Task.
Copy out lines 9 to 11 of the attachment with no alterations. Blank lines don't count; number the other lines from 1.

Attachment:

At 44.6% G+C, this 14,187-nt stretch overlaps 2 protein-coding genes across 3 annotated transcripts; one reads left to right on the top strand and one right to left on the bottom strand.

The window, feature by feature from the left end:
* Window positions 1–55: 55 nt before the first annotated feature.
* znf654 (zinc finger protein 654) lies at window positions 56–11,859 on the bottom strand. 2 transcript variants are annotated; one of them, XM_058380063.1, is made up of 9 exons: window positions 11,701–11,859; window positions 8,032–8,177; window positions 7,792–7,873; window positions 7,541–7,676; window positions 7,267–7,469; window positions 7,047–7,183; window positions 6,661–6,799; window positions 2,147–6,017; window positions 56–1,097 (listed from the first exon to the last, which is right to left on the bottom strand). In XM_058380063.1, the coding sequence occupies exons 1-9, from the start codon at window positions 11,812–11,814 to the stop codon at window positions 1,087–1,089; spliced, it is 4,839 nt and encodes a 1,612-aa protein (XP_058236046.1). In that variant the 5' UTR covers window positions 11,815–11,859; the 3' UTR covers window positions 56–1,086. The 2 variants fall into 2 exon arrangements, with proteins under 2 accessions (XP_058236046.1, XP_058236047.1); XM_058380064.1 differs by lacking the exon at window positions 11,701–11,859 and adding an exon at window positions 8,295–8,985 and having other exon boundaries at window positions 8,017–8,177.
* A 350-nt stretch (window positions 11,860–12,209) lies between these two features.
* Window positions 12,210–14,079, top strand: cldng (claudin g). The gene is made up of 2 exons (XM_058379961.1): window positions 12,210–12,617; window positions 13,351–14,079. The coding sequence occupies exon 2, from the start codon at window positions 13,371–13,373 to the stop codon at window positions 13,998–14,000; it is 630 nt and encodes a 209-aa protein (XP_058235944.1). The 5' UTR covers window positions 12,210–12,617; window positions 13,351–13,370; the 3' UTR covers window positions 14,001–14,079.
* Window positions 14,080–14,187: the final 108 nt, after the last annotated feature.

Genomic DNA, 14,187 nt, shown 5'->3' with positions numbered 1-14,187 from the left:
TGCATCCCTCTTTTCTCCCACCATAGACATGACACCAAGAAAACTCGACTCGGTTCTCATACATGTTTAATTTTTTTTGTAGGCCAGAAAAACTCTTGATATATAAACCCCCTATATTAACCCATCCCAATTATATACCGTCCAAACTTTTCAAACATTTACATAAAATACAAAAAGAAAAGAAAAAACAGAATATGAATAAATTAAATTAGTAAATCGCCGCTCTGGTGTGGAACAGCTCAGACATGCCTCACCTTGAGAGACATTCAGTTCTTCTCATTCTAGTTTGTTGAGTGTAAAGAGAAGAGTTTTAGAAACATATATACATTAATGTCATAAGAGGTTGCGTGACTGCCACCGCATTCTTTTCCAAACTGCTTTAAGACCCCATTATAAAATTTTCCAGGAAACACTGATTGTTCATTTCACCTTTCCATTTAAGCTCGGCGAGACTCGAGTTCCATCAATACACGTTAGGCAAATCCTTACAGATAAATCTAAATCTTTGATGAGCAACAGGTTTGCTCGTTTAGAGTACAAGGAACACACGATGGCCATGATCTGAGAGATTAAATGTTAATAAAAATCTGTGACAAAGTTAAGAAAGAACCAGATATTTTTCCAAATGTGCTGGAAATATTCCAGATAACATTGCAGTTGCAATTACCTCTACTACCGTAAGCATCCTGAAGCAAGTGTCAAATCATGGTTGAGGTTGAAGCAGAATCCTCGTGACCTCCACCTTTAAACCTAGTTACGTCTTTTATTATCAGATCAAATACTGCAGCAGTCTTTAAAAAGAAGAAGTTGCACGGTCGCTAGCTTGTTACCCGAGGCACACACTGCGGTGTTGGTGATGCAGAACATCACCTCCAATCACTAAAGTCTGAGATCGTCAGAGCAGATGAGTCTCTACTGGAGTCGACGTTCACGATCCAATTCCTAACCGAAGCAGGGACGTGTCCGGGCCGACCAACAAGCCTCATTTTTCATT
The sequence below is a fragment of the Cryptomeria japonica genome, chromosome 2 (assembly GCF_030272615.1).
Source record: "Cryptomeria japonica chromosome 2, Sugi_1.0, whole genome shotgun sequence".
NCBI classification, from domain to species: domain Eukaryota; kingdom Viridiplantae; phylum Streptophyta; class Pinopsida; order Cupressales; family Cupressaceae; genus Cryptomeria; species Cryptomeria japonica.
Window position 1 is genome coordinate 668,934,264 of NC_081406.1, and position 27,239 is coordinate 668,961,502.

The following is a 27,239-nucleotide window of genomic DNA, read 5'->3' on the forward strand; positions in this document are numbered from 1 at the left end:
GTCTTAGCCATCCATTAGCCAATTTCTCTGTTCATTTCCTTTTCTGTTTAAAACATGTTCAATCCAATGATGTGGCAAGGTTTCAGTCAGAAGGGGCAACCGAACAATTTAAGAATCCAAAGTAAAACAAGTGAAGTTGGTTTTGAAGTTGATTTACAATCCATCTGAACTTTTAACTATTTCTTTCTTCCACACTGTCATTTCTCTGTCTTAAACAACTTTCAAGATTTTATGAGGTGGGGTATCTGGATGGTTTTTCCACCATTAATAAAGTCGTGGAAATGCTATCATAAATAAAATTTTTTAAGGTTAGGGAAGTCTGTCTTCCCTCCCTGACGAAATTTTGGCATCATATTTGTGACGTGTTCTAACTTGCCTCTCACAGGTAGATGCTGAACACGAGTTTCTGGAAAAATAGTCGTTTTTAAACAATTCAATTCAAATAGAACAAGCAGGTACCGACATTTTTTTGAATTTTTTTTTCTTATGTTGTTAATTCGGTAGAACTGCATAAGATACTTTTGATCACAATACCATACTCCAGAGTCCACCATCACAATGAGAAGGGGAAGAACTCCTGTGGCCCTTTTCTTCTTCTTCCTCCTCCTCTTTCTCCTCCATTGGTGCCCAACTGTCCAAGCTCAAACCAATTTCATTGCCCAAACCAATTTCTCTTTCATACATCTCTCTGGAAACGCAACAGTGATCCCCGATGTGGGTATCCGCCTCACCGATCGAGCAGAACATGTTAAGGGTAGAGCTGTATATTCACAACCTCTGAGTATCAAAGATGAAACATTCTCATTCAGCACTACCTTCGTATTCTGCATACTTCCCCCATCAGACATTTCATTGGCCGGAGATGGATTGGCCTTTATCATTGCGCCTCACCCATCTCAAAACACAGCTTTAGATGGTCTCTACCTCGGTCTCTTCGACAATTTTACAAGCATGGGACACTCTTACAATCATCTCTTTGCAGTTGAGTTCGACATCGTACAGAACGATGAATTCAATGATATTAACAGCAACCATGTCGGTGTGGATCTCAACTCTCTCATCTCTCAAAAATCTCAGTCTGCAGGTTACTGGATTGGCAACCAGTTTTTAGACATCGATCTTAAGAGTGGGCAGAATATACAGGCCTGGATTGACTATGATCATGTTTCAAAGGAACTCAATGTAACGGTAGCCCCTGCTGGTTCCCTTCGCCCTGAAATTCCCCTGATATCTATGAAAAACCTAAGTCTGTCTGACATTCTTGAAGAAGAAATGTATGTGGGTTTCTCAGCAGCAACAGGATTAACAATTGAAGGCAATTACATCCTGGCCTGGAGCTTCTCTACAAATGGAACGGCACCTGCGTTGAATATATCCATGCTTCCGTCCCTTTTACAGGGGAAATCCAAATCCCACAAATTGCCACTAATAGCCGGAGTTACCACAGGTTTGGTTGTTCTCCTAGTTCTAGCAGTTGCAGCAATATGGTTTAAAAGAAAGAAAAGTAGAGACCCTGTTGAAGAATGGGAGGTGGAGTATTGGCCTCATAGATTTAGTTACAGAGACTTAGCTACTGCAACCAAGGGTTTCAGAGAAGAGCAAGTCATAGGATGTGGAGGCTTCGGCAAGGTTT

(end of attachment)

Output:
TGCATCCCTCTTTTCTCCCACCATAGACATGACACCAAGAAAACTCGACTCGGTTCTCATACATGTTTAATTTTTTTTGTAGGCCAGAAAAACTCTTGATATATAAACCCCCTATATTAACCCATCCCAATTATATACCGTCCAAACTTTTCAAACATTTACATAAAATACAAAAAGAAAAGAAAAAACAGAATATGAATAAATTAAATTAGTAAATCGCCGCTCTGGTGTGGAACAGCTCAGACATGCCTCACCTTGAGAGACATTCAGTTCTTCTCATTCTAGTTTGTTGAGTGTAAAGAGAAGAGTTTTAGAAACATATATACATTAATGTCATAAGAGGTTGCGTGACTGCCACCGCATTCTTTTCCAAACTGCTTTAAGACCCCATTATAAAATTTTCCAGGAAACACTGATTGTTCATTTCACCTTTCCATTTAAGCTCGGCGAGACTCGAGTTCCATCAATACACGTTAGGCAAATCCTTACAGATAAATCTAAATCTTTGATGAGCAACAGGTTTGCTCGTTTAGAGTACAAGGAACACACGATGGCCATGATCTGAGAGATTAAATGTTAATAAAAATCTGTGACAAAGTTAAGAAAGAACCAGATATTTTTCCAAATGTGCTGGAAATATTCCAGATAACATTGCAGTTGCAATTACCTCTACTACCGTAAGCATCCTGAAGCAAGTGTCAAATCATGGTTGAGGTTGAAGCAGAATCCTCGTGACCTCCACCTTTAAACCTAGTTACGTCTTTTATTATCAGATCAAATACTGCAGCAGTCTTTAAAAAGAAGAAGTTGCACGGTCGCTAGCTTGTTACCCGAGGCACACACTGCGGTGTTGGTGATGCAGAACATCACCTCCAATCACTAAAGTCTGAGATCGTCAGAGCAGATGAGTCTCTACTGGAGTCGACGTTCACGATCCAATTCCTAACCGAAGCAGGGACGTGTCCGGGCCGACCAACAAGCCTCATTTTTCATT
The sequence below is a fragment of the Cryptomeria japonica genome, chromosome 2 (assembly GCF_030272615.1).
Source record: "Cryptomeria japonica chromosome 2, Sugi_1.0, whole genome shotgun sequence".